The total number of shares that have vested and that can be exercised at a given point in time based on your vesting progress to date.
The total number of shares that remain unvested if you have either not hit your cliff, or that are still vesting subject to your vesting schedule after your cliff date.
A strike price is the price at which you can purchase your shares, and is typically based on the fair market value of the stock at the time of your grant.
A strike price is determined by what is called a 409A valuation, which is an independent appraisal of the fair market value of a company’s stock.
The cost to exercise represents what it would cost you to exercise your option and purchase the shares. It is calculated by taking the number of shares and multiplying that by the strike price that is set for the option grant.
The price per share is what investors paid for one company share during the latest investment round, and is calculated by taking the current estimated valuation and dividing it by the total number of shares outstanding.
The estimated net value of your equity includes your vested and unvested shares, and is based on the net value per share, which is the difference between the estimated price per share and strike price of your options. Note that for RSUs and RSAs, the estimated net value of your equity includes your vested and unvested shares, and is based on the estimated price per share (since RSUs and RSAs do not have a strike price).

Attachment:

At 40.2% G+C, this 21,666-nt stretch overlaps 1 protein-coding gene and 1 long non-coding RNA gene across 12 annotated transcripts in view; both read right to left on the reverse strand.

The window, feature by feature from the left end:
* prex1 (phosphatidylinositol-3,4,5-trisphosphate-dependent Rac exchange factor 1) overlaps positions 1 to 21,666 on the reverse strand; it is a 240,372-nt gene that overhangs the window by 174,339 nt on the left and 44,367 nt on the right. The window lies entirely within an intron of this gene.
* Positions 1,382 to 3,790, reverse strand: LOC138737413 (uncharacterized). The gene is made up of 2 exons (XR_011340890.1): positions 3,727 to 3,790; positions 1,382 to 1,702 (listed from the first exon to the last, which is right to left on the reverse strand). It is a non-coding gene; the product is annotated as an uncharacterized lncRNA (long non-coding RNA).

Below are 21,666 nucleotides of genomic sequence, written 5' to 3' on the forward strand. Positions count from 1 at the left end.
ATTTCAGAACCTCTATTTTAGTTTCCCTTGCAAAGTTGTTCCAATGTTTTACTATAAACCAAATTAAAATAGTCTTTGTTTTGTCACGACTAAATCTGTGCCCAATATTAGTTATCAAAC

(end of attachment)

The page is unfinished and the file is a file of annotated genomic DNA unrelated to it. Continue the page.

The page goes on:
Dilution occurs when a company issues new shares that result in a decrease in existing stockholders' ownership percentage of that company, which typically happens when a company raises additional rounds of funding or when stock options are exercised. However, if a company uses the funding for growth, you may have a smaller percentage in a more valuable company resulting in a potential increase in the value of your equity.
This post and information is not to be construed as legal, financial, or tax advice, and is not representative of the specific terms of any offer, employment, compensation, option grant, or any equity incentive plan. This is for informational purposes only and is not intended as a recommendation, offer or solicitation for the purchase or sale of any security. Welcome or does not assume any liability for reliance on the information provided herein. We strongly encourage you to consult a tax advisor or lawyer before making any employment, equity, or compensation decisions. Nothing herein is intended to create an offer or binding agreement of any nature. Option grants are subject to all required approvals. There is always a possibility that the tax laws affecting equity and stock option tax treatment will change, and the information explained in this guide is subject to change at our discretion.